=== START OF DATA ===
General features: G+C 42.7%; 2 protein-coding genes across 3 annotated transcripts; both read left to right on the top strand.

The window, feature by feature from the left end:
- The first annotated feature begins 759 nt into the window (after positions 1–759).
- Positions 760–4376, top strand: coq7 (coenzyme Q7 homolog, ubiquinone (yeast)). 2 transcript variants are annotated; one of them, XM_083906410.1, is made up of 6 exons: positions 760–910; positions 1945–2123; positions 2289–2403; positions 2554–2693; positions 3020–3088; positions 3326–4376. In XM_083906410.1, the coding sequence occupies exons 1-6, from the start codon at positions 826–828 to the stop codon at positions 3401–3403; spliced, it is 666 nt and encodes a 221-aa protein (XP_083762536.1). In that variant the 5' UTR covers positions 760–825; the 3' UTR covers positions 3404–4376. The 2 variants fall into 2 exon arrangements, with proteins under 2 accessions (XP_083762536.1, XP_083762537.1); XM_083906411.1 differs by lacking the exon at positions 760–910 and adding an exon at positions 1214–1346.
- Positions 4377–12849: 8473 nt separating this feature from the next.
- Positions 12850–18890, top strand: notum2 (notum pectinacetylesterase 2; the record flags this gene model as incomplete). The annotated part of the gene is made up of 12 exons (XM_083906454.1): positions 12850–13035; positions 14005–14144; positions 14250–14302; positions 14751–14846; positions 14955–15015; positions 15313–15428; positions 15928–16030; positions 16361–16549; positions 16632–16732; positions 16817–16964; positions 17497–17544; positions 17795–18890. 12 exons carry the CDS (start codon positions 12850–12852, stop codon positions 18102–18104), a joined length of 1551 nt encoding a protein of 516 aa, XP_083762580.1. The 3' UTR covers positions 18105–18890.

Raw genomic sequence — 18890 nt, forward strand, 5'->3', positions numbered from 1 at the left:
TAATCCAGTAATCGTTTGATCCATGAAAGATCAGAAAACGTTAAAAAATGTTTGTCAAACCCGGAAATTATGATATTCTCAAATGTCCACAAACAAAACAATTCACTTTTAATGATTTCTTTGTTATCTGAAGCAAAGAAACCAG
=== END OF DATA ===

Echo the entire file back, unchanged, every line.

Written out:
General features: G+C 42.7%; 2 protein-coding genes across 3 annotated transcripts; both read left to right on the top strand.

The window, feature by feature from the left end:
- The first annotated feature begins 759 nt into the window (after positions 1–759).
- Positions 760–4376, top strand: coq7 (coenzyme Q7 homolog, ubiquinone (yeast)). 2 transcript variants are annotated; one of them, XM_083906410.1, is made up of 6 exons: positions 760–910; positions 1945–2123; positions 2289–2403; positions 2554–2693; positions 3020–3088; positions 3326–4376. In XM_083906410.1, the coding sequence occupies exons 1-6, from the start codon at positions 826–828 to the stop codon at positions 3401–3403; spliced, it is 666 nt and encodes a 221-aa protein (XP_083762536.1). In that variant the 5' UTR covers positions 760–825; the 3' UTR covers positions 3404–4376. The 2 variants fall into 2 exon arrangements, with proteins under 2 accessions (XP_083762536.1, XP_083762537.1); XM_083906411.1 differs by lacking the exon at positions 760–910 and adding an exon at positions 1214–1346.
- Positions 4377–12849: 8473 nt separating this feature from the next.
- Positions 12850–18890, top strand: notum2 (notum pectinacetylesterase 2; the record flags this gene model as incomplete). The annotated part of the gene is made up of 12 exons (XM_083906454.1): positions 12850–13035; positions 14005–14144; positions 14250–14302; positions 14751–14846; positions 14955–15015; positions 15313–15428; positions 15928–16030; positions 16361–16549; positions 16632–16732; positions 16817–16964; positions 17497–17544; positions 17795–18890. 12 exons carry the CDS (start codon positions 12850–12852, stop codon positions 18102–18104), a joined length of 1551 nt encoding a protein of 516 aa, XP_083762580.1. The 3' UTR covers positions 18105–18890.

Raw genomic sequence — 18890 nt, forward strand, 5'->3', positions numbered from 1 at the left:
TAATCCAGTAATCGTTTGATCCATGAAAGATCAGAAAACGTTAAAAAATGTTTGTCAAACCCGGAAATTATGATATTCTCAAATGTCCACAAACAAAACAATTCACTTTTAATGATTTCTTTGTTATCTGAAGCAAAGAAACCAG